How the State Used Media Narratives to Suppress the London Riots

by R.L. Stephens II on August 25, 2011

BBC Interview w/ Darcus Howe c/o

As many may know, the English riots began in response to the shooting of a Black man, Mark Dugan, in North London.  The man was armed (and possibly a drug dealer), but the circumstances surrounding the shooting are dubious at best.  Initially, people took to the streets to protest his death; however, this inciting incident was only the beginning.


As the participants broadened, the riots were no longer an explicit reaction to state-sponsored violence against Black people.  Soon, a narrative of resistance against multiple layers of political and economic repression, as perpetrated by the state and capitalist interests, began to emerge.  This emerging resistance narrative was troubling to those in power, and they used a combination of state-repression and media fear-mongering to distract people from the structural oppression that motivated the riots.


The following is a useful example of how television media outlets attempted to frame the riots as criminal, and not political, acts of chaos while also muting any sort of nuanced explanation of the feelings and experiences of those who chose to participate.

“I don’t call it rioting; I call it an insurrection of the masses of the people.  It is happening in Syria, it is happening in Clapham, it’s happening in Liverpool, it’s happening in Port-au-Spain, Trinidad and that is the nature of the historical moment”.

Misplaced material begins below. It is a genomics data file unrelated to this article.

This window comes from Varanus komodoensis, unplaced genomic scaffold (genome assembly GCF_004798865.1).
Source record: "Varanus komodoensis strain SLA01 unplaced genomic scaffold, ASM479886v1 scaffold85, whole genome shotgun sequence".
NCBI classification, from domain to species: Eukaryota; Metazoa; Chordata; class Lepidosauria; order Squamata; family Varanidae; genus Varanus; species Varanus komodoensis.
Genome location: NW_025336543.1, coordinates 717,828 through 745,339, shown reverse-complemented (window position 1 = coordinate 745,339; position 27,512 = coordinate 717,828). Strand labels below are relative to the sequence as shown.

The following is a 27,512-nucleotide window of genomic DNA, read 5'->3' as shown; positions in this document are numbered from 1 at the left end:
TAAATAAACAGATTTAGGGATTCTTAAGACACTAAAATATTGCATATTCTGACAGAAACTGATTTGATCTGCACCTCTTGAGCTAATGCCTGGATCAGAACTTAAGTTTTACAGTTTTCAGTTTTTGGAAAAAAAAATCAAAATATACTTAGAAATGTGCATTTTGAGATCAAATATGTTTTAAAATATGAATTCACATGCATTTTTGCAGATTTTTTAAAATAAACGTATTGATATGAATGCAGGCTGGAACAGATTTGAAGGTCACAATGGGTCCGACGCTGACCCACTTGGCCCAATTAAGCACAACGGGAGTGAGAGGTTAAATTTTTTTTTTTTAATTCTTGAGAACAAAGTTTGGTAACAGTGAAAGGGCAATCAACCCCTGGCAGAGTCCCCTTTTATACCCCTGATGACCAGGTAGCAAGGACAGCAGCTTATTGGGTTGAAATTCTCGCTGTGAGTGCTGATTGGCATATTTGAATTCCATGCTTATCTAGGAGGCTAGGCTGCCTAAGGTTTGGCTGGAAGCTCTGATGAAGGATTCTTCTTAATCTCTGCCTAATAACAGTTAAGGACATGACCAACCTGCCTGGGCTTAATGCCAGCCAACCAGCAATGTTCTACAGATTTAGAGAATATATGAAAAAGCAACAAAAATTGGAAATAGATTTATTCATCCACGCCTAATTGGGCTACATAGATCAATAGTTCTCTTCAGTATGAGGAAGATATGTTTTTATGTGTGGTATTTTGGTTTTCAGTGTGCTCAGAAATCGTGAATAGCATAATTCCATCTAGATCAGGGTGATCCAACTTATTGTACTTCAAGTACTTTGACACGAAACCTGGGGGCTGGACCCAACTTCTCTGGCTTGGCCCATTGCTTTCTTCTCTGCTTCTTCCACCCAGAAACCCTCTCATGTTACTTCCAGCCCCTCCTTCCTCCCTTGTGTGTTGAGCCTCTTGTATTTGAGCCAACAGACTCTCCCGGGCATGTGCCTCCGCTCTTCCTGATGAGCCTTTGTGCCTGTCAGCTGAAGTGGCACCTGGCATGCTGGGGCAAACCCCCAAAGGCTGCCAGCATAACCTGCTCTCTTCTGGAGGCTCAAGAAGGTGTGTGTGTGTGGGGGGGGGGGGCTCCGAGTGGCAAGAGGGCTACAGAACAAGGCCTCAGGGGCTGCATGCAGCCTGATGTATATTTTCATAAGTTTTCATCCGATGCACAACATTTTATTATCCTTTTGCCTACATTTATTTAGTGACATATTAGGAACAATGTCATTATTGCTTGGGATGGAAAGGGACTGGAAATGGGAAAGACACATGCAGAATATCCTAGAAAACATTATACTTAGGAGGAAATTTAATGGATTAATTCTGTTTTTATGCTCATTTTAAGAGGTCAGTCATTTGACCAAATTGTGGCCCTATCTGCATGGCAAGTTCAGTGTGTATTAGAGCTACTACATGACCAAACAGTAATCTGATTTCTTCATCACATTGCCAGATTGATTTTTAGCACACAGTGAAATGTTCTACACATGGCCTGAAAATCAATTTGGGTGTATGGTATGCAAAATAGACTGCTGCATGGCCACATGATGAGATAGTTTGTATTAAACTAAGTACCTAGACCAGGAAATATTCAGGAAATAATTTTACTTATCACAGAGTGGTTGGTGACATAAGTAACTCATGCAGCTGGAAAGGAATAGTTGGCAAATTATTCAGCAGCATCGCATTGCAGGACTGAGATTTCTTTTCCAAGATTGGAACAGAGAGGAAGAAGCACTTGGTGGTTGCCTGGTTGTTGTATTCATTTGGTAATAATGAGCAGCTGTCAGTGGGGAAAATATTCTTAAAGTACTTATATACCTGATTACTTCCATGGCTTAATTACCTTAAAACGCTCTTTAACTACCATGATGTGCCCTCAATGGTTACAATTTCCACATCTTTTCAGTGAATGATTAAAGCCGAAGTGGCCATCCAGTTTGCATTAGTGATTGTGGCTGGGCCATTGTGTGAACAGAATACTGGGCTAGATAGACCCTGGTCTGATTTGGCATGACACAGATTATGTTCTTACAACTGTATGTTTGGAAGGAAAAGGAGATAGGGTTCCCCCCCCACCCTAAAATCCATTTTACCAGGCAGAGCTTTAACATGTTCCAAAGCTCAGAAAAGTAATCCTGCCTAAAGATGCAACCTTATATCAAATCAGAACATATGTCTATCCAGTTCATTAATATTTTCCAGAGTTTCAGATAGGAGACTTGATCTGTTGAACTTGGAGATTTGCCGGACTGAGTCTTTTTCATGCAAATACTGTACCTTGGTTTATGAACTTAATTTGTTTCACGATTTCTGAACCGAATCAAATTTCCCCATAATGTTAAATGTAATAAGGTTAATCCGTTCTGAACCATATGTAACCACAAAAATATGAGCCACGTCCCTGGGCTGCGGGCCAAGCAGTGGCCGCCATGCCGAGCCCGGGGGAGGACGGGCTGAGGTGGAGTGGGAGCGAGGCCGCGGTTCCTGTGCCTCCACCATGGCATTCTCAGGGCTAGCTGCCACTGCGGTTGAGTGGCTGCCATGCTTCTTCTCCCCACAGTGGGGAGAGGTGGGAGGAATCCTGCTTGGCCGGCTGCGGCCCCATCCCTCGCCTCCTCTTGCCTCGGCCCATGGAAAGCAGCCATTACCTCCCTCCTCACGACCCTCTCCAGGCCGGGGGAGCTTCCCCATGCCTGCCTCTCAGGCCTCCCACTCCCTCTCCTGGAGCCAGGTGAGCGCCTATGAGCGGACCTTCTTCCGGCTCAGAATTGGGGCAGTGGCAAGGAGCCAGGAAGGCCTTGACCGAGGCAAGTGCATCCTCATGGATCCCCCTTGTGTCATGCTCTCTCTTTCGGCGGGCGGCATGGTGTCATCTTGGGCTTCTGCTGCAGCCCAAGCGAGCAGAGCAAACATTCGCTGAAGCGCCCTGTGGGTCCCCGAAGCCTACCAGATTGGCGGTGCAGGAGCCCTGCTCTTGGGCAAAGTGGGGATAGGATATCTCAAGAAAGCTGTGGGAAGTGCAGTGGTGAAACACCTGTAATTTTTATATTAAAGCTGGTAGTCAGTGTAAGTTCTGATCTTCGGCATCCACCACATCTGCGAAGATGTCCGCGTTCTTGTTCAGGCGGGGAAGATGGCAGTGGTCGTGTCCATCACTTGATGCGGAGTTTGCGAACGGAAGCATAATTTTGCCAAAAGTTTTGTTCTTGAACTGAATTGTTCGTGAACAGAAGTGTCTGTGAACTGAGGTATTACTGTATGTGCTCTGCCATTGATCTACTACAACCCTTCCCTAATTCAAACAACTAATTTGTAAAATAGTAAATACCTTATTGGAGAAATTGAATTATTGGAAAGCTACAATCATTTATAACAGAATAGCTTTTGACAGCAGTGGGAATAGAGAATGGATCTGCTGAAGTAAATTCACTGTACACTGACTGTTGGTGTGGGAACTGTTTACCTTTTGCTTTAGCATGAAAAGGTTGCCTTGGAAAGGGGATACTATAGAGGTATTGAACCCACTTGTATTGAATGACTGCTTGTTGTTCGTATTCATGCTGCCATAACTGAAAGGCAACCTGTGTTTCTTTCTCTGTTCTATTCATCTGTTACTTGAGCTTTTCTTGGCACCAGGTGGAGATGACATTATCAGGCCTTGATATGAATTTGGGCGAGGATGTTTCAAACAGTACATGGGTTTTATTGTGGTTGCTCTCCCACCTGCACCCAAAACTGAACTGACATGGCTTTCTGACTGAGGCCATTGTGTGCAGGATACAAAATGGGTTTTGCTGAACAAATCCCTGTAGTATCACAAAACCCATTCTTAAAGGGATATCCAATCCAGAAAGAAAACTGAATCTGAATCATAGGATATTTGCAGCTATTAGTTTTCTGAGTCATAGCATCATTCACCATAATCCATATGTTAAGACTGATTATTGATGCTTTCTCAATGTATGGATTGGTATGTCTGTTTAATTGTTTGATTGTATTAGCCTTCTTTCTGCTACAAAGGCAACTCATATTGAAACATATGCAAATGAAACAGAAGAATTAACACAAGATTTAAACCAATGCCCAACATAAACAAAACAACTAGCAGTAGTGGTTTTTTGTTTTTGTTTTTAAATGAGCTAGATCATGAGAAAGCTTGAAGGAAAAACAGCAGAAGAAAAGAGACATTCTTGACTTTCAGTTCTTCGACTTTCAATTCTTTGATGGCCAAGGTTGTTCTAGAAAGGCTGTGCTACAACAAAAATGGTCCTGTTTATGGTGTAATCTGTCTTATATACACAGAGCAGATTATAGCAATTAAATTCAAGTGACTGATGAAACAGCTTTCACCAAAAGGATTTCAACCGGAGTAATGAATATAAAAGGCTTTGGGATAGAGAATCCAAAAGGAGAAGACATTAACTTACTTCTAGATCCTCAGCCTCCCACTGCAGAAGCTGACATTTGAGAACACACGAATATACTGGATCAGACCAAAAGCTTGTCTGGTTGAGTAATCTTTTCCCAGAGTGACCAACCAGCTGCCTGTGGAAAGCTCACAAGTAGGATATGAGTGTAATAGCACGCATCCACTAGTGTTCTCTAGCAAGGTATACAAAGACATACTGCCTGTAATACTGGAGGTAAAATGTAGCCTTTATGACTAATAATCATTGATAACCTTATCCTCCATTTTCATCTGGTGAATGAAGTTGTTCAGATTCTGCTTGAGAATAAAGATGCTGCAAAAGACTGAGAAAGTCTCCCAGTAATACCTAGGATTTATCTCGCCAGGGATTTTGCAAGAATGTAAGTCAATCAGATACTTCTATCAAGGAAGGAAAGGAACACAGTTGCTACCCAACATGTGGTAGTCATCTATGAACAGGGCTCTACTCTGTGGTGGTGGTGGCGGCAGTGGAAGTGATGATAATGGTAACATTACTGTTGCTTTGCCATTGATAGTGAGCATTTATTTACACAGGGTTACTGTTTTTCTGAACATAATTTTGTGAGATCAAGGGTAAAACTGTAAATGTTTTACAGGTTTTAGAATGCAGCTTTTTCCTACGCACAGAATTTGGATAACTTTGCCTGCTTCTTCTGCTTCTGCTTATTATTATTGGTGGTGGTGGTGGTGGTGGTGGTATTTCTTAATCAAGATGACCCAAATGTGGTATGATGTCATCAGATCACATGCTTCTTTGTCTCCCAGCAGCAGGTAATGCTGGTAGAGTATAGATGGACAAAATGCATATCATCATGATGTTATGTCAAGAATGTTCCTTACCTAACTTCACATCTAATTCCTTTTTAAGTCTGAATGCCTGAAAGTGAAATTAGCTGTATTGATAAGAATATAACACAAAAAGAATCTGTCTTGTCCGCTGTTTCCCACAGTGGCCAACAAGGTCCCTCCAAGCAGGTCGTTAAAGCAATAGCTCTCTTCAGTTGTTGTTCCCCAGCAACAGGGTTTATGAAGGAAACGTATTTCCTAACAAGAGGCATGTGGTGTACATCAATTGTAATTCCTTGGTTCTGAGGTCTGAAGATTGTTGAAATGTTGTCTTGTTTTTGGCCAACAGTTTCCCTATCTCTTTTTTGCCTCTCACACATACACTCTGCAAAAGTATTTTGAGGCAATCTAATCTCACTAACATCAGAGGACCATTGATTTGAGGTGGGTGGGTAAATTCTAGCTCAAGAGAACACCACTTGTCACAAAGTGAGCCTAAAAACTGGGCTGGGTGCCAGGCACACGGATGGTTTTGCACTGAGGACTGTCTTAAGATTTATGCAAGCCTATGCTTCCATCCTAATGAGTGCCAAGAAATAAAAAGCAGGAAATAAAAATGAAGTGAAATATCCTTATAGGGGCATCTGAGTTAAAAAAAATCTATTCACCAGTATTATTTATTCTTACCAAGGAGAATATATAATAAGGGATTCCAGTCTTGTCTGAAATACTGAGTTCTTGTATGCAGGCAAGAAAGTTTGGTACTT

Notice that after the interviewer cuts the man short, the following story is about how an international soccer friendly is going to be called off.  This serves to reinforce the frame that participants in the “insurrection” are hurting the entire nation; the *entire nation* will not be able to play soccer, a masterful creation of an Us vs. Them.  This framing attempts to distract the viewers from identifying with the counter-narrative that Darcus Howe illustrated, while also making them feel as if they are personally harmed by the people’s actions in the streets.


Narratives, or the stories and phrases used to shape a person’s attitudes and beliefs, are the critical battleground in the struggle between privately-held power and public resistance.  From the above video, we begin to see that in the immediate riot coverage, it was imperative to criminalize the rioters’ behavior, and to deprive the actors of any degree of political motivation.  This was an effective tactic because, in my opinion, most people don’t want to be seen as criminals.